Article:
ST. LOUIS -- Will Venable would love to tell you he has this whole pinch-hitting thing down, but the reality is the Padres' outfielder is realizing just how difficult that job can be.
On Thursday night, Venable sat for three-plus hours before getting his chance. He made the most of it, hitting a two-run home run in the 11th inning of the Padres' 5-3 victory over the Cardinals at Busch Stadium.
"It's tough," he said. "[You're] just trying to be ready. For me, that means being able to put my best swing on a pitch I want to swing at," Venable said.
"So getting through all that information and being prepared and then going and executing it, which has been difficult for me, but you can overcomplicate things if you just go up there and get ready to swing right away."
Venable's home run came off Cardinals' reliever Carlos Villanueva and it followed a double by Clint Barmes with two outs -- though it took an overturned call by replay to give Barmes a hit after his fly ball down the right field line and in the corner was initially ruled a foul ball.
Venable, who was 1-for-17 as a pinch-hitter coming into that at-bat, was excited to get a chance to hit.
"As soon as I saw the replay, I was excited and got my mind on hitting with a runner on second base," Venable said.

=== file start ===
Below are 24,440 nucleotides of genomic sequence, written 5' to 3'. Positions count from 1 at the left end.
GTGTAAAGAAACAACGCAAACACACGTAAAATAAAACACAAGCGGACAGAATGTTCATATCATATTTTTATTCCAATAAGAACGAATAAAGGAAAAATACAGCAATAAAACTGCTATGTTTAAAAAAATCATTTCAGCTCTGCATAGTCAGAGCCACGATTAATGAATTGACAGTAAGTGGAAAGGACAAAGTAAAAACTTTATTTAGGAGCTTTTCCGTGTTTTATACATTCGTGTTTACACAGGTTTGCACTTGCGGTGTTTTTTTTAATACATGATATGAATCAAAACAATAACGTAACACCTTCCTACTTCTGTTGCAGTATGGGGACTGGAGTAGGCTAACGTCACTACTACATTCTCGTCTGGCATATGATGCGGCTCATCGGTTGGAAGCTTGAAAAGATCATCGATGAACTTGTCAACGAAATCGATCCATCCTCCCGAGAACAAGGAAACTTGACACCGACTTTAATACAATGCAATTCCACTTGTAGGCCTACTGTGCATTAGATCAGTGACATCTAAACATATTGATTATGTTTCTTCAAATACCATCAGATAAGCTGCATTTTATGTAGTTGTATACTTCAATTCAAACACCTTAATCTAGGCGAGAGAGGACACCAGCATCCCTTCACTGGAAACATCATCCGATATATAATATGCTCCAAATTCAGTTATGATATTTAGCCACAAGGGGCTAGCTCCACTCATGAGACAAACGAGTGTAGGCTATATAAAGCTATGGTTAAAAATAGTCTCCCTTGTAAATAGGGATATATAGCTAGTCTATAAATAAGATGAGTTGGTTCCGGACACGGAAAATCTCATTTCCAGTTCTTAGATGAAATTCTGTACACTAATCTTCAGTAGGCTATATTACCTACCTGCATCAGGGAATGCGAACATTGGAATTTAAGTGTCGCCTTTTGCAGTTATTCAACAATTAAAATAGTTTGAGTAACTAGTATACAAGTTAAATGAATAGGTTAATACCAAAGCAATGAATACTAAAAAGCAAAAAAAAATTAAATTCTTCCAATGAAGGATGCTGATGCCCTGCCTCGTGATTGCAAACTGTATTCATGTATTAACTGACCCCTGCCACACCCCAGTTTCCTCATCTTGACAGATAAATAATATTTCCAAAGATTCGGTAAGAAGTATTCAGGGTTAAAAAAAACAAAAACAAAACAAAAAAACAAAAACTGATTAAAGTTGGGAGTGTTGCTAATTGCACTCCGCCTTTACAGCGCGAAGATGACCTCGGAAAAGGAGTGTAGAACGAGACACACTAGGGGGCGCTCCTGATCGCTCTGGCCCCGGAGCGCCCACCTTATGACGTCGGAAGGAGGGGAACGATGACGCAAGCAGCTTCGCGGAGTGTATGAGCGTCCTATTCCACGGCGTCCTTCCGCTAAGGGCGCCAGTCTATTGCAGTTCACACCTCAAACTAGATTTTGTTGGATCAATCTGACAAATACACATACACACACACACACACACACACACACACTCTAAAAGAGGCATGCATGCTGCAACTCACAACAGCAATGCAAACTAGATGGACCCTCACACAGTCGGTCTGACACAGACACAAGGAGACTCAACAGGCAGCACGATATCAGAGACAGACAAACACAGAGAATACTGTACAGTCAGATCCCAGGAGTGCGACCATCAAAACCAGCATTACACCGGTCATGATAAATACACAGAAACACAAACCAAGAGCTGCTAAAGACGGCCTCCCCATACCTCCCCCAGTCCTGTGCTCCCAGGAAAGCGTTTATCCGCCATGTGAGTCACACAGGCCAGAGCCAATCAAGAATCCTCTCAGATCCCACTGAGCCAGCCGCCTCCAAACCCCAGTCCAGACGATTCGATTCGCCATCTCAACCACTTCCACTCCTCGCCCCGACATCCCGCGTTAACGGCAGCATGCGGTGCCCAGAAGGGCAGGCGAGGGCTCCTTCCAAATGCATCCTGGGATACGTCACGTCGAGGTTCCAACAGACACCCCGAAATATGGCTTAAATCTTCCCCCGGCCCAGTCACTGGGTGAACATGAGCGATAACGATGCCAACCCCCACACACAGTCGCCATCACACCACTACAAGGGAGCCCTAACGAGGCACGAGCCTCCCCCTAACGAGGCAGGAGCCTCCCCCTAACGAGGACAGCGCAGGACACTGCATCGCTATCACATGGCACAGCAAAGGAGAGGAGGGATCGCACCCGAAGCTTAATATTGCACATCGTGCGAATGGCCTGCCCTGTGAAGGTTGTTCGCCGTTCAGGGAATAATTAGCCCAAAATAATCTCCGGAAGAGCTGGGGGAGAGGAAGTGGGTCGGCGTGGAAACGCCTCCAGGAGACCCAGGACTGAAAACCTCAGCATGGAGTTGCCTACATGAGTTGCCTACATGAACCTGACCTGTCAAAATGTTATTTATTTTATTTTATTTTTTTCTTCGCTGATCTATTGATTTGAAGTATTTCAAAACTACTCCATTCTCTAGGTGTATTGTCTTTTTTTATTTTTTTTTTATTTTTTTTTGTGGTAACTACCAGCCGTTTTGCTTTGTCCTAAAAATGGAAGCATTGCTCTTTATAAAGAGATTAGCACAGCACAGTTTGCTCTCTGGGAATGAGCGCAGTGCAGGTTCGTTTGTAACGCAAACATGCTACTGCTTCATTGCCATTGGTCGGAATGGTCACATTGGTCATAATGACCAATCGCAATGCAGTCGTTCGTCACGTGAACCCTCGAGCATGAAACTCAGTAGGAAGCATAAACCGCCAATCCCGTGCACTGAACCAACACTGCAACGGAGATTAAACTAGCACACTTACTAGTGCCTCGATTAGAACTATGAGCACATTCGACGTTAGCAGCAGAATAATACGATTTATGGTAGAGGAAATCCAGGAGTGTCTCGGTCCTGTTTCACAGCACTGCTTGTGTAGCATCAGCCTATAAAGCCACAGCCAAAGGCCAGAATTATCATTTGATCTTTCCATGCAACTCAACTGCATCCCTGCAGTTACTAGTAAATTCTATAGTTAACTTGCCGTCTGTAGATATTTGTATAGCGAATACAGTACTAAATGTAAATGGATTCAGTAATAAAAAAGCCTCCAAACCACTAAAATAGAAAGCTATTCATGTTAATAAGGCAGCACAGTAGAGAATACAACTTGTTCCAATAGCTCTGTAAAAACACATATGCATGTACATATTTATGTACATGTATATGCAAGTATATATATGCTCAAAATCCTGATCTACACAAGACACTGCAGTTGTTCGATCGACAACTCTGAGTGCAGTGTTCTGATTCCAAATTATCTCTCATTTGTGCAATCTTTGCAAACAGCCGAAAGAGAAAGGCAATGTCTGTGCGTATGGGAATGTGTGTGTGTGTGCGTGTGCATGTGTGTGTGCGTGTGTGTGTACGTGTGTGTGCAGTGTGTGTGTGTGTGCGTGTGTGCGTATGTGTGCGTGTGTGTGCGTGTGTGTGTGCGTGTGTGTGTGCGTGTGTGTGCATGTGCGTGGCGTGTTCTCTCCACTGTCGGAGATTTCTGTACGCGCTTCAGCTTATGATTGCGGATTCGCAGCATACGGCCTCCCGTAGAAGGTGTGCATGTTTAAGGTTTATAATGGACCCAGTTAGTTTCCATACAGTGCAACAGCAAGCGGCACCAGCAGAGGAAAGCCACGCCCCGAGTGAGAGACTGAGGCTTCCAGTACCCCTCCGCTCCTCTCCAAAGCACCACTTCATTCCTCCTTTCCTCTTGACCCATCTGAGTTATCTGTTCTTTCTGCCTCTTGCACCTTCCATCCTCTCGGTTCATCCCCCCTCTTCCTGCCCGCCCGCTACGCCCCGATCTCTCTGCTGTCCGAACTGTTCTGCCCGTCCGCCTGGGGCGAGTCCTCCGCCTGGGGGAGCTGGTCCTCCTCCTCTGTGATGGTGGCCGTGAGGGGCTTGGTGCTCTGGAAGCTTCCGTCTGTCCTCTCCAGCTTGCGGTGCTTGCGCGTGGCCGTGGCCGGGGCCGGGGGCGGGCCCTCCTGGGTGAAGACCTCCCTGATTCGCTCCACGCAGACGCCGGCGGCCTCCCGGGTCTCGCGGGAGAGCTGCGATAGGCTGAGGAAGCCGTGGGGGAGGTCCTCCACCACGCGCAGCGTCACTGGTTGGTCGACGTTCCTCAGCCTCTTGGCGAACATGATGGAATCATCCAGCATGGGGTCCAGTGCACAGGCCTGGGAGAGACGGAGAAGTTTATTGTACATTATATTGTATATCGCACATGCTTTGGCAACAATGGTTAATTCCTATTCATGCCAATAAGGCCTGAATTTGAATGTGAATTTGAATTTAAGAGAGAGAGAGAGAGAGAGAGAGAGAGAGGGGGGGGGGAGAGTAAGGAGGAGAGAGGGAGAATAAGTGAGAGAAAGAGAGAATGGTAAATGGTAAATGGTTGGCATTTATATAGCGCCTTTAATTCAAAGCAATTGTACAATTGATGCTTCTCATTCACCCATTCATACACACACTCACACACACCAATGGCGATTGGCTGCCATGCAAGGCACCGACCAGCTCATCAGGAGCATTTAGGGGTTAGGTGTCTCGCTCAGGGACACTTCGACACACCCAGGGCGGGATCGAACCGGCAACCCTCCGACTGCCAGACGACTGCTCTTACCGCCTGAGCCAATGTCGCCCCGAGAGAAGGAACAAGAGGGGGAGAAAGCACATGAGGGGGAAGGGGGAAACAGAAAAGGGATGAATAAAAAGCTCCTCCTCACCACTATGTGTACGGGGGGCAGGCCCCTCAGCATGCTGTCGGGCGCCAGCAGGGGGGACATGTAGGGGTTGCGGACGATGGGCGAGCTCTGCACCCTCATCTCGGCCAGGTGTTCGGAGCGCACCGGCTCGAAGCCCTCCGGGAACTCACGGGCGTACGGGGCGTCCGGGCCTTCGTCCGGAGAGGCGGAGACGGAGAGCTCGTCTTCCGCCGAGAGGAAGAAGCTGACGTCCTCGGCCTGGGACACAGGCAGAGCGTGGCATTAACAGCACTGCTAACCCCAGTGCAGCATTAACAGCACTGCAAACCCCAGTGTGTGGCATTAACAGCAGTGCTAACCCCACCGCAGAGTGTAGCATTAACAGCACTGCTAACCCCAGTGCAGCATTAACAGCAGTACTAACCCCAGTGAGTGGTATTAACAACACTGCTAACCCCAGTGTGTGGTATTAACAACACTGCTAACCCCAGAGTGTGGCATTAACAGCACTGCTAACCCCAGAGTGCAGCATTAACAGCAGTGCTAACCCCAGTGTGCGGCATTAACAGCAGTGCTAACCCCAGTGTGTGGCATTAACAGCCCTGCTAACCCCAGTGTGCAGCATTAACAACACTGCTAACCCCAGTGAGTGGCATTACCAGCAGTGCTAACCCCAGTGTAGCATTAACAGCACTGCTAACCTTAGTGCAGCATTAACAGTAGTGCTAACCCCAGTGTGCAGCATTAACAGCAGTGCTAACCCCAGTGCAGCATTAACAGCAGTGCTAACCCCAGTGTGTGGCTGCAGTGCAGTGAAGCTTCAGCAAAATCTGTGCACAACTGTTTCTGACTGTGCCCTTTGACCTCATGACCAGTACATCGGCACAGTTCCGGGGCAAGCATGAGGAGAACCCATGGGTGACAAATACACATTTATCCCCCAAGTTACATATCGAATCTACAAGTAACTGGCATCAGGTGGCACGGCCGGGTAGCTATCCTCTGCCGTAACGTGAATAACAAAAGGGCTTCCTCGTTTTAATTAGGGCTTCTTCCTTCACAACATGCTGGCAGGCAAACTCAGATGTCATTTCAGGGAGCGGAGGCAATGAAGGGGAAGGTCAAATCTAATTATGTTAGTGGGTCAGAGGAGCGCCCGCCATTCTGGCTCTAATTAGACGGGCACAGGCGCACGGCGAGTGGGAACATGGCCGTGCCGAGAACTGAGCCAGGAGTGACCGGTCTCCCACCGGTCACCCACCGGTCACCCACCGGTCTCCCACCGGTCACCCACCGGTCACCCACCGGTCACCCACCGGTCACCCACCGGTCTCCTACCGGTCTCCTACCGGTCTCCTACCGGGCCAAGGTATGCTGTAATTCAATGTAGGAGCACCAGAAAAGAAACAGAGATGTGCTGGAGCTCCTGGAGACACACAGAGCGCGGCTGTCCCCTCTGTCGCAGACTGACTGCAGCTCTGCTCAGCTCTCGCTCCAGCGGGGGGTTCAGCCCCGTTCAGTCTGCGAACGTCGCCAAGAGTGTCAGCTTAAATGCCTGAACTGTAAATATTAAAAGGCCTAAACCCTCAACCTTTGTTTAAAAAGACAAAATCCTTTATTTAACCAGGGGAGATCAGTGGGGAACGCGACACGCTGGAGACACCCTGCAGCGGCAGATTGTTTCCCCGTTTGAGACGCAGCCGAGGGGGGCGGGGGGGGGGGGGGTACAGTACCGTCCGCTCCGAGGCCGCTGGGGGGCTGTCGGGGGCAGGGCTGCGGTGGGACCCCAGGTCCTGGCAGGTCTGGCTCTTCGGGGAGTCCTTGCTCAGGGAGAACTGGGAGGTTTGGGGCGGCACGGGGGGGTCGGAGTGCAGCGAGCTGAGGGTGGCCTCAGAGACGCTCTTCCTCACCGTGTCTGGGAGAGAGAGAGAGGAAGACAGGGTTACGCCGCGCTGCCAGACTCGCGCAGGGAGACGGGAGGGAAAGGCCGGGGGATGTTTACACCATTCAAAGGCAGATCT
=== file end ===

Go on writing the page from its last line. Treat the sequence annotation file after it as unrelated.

Venable jumped on a first-pitch curveball, sending it over the fence in right-center field.
"He's not the best pinch-hitter if you look at the numbers, but he's such a team guy," said San Diego interim manager Pat Murphy of Venable. "He's focused on the team. It was a beautiful way to help this team."
As for his lack of success pinch-hitting, Venable said he doesn't pay too much attention to the statistical end of it all. Each at-bat, each opportunity, he said, is a chance to make a difference.
"As players, you're attached to numbers in every situation. It's your job to kind of separate yourself from those," Venable said. "You've got a job to do, and that's all there is."
Corey Brock is a reporter for MLB.com. Keep track of @FollowThePadres on Twitter and listen to his podcast. This story was not subject to the approval of Major League Baseball or its clubs.